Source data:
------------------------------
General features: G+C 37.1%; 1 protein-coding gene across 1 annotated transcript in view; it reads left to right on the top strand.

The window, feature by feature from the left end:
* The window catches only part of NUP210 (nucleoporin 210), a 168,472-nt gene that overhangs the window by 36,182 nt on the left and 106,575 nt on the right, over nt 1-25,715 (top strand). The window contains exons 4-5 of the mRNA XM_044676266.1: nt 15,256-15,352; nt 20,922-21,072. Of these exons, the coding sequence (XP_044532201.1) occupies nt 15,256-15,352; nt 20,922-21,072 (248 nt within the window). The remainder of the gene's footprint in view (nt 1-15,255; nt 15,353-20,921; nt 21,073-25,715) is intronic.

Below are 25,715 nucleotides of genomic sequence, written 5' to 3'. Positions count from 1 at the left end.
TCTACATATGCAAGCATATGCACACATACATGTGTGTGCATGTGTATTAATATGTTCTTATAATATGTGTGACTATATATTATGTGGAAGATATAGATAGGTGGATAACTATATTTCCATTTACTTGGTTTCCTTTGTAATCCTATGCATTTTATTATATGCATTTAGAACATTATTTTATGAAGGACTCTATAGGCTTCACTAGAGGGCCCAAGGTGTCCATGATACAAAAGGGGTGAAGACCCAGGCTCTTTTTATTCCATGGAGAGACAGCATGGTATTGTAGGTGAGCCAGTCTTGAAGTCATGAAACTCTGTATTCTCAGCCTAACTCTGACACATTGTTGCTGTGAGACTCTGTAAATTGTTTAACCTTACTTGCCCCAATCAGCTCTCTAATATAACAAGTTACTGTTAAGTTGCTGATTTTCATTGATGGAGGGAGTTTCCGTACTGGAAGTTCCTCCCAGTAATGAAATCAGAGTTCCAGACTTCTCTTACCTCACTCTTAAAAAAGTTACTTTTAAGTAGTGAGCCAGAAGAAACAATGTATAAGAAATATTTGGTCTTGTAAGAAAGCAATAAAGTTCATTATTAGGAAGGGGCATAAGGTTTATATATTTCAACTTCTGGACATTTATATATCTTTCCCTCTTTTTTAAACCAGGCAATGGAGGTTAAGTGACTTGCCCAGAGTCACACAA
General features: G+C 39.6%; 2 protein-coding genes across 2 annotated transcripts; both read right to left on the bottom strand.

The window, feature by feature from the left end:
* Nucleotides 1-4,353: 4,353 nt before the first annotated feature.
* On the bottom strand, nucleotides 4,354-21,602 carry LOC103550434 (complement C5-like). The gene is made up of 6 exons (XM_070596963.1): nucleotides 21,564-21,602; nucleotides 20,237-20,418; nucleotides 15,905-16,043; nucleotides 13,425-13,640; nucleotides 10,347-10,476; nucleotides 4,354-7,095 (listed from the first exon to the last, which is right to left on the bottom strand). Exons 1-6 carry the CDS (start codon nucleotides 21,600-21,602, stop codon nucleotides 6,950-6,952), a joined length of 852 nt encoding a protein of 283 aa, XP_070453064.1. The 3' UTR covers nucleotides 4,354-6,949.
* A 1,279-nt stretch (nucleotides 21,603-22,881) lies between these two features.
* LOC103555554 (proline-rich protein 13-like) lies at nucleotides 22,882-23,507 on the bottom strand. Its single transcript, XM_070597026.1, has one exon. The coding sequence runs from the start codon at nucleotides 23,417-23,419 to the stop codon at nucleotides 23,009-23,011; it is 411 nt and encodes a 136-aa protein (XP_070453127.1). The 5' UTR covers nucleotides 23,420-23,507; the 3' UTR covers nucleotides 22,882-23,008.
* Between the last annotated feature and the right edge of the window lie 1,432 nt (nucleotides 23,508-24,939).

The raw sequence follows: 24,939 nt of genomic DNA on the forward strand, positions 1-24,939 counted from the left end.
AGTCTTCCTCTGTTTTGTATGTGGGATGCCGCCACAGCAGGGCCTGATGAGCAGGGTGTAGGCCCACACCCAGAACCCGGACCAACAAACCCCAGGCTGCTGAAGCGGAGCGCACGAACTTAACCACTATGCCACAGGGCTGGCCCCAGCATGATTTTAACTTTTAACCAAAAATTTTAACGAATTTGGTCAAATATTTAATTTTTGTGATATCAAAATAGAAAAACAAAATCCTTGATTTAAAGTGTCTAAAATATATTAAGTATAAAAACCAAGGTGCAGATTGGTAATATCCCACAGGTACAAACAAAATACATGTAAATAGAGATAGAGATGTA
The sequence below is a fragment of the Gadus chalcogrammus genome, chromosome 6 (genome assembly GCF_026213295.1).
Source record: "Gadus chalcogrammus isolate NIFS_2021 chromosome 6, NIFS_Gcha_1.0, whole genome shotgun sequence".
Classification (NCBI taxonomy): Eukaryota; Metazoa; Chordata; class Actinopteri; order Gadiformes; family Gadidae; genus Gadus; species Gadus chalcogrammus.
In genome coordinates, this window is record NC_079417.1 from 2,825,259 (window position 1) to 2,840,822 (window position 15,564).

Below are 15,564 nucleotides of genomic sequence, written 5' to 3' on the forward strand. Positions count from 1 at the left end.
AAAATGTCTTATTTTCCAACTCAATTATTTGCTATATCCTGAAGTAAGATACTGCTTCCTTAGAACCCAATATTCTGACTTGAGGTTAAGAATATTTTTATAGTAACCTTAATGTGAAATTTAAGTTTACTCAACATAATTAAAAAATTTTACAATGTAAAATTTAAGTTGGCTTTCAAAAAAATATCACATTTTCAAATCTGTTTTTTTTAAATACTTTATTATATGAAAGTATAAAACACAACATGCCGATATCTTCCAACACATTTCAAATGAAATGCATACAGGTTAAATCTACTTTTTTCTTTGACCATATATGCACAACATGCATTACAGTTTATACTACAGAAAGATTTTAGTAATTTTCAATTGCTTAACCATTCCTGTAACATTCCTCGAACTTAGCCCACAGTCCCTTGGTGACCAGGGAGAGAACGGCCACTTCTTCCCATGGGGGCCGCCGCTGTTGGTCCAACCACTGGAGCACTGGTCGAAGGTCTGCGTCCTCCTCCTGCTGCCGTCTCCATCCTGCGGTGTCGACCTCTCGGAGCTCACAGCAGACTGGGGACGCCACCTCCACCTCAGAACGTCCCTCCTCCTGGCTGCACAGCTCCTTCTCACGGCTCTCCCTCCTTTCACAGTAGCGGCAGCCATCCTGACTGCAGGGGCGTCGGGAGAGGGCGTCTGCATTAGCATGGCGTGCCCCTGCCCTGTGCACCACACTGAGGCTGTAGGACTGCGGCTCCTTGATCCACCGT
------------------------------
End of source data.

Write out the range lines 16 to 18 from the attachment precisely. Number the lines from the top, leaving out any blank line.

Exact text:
Source record: "Gadus chalcogrammus isolate NIFS_2021 chromosome 6, NIFS_Gcha_1.0, whole genome shotgun sequence".
Classification (NCBI taxonomy): Eukaryota; Metazoa; Chordata; class Actinopteri; order Gadiformes; family Gadidae; genus Gadus; species Gadus chalcogrammus.
In genome coordinates, this window is record NC_079417.1 from 2,825,259 (window position 1) to 2,840,822 (window position 15,564).